Why Pastured Pork?

August 17, 2018

Not all pork is created equal. Take a look at the top reasons we choose to pasture raise our hogs, instead of keeping them in confinement.


Animal Welfare

Pigs were born to be outside - to play in the mud, soak up the sunshine, and rummage across the land. Pigs are emotional, intelligent creatures and in pastured farm operations like our own, are kept together in communal groups their entire lives. Pastured sows are free to walk around and be with their piglets, instead of being confined in a metal crate as they are in factory farm situations.. All of our hogs are born and raised on our farm until they are finished. In rotational grazing operations, like our own, the animals move regularly, and so, stay healthy, naturally as they constantly move away from their manure. Because of this, there’s no need to dose them up with steroids, hormones, or antibiotics. They grow and live, naturally.


Living outside, in lush pasture with sunshine and fresh water makes for happy pigs, living low stress lives. Less stress results in better tasting pork, as the stress hormones released by factory farmed meat often taints the meat (which is then ground and seasoned to cover the poor taste). The quality fat results in rich tasting meat, flavorful and delectable. The heritage breeds (like the red wattle and large blacks we have) that do well on pasture have a high quality meat, sought after by chefs and foodies for its superior taste.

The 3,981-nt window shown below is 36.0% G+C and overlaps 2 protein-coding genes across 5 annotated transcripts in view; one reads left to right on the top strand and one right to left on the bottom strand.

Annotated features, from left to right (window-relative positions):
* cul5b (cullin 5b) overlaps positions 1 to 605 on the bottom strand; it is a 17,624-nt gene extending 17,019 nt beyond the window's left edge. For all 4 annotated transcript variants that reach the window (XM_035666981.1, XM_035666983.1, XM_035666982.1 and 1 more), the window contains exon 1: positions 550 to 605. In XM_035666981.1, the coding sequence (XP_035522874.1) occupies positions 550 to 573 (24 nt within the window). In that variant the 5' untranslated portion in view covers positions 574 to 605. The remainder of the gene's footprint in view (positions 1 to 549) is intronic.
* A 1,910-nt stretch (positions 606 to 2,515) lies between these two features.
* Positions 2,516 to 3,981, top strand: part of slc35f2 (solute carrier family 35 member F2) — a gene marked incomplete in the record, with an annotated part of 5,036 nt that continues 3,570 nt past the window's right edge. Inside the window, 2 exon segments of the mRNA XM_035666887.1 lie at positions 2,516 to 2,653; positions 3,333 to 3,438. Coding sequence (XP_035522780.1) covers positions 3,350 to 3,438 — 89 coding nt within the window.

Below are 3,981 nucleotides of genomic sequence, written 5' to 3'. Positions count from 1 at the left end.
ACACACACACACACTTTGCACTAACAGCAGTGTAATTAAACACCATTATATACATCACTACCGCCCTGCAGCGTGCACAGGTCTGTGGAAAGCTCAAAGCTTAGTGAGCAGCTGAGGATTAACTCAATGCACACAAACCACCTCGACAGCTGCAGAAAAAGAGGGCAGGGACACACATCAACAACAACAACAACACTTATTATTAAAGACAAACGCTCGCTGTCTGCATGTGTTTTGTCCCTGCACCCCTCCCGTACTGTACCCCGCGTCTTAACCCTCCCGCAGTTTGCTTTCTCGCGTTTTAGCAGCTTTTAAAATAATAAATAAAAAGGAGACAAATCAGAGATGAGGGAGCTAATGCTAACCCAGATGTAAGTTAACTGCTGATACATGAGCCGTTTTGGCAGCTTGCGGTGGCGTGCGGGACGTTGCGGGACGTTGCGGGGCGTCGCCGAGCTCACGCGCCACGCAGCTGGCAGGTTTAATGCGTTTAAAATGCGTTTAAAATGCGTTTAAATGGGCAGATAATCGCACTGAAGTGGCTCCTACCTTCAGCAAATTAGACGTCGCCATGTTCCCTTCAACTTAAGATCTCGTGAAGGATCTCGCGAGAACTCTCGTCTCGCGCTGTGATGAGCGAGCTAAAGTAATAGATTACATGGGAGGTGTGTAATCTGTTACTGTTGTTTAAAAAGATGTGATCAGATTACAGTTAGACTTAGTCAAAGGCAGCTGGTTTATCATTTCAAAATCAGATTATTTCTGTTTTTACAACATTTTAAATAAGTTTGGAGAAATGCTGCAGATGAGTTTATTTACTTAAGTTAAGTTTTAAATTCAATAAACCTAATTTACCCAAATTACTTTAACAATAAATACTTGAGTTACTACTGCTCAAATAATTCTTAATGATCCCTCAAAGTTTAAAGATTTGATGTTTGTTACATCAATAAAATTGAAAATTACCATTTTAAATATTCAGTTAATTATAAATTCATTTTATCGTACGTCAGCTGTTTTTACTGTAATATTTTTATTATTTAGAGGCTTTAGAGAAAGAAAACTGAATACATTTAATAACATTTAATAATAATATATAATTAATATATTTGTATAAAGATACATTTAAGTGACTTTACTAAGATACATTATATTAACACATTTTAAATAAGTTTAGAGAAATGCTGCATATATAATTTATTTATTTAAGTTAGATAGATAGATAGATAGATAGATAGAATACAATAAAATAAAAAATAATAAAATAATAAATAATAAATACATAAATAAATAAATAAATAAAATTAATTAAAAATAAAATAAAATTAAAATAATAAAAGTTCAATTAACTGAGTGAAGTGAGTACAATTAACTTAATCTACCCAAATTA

Pastured pork fat was designated as one of the top 10 most nutritious foods by the BBC this year for it’s high content of B vitamins and minerals. It contains particular fatty acids that are beneficial to our heart, arteries and skin and can help regulate our hormones. It’s also been noted that pastured pork lard can have a higher Vitamin D content. Everything in moderation, of course, but you can feel good knowing that pastured pork contains those essential to our body (not to mention flavorful) fats.

Better for the Land

Moving the pigs across the pasture helps to disturb the soil and stimulate the seed bank. Their manure is spread evenly and gently across the land, also, instead of being concentrated in large lagoons as they are in factory farm operations (which then risk spillage and groundwater contamination). Their movement across the land helps to trample down and digest plant materials, thus helping to build up the soil organic matter. The pasture helps promote wildlife and pollinator habitat, also. We’ve seen nesting birds, birds of prey, bees, butterflies, rodents, and more all bustling about the pasture. It’s key, though, to understand that these benefits exist only when the animals are rotated regularly across pasture paddocks, giving time for the plants to regrow between rotations.

With that, go ahead and eat pork, but make sure you meet your meat first and know how it was raised to ensure it’s truly good for you, the animals, and the land.

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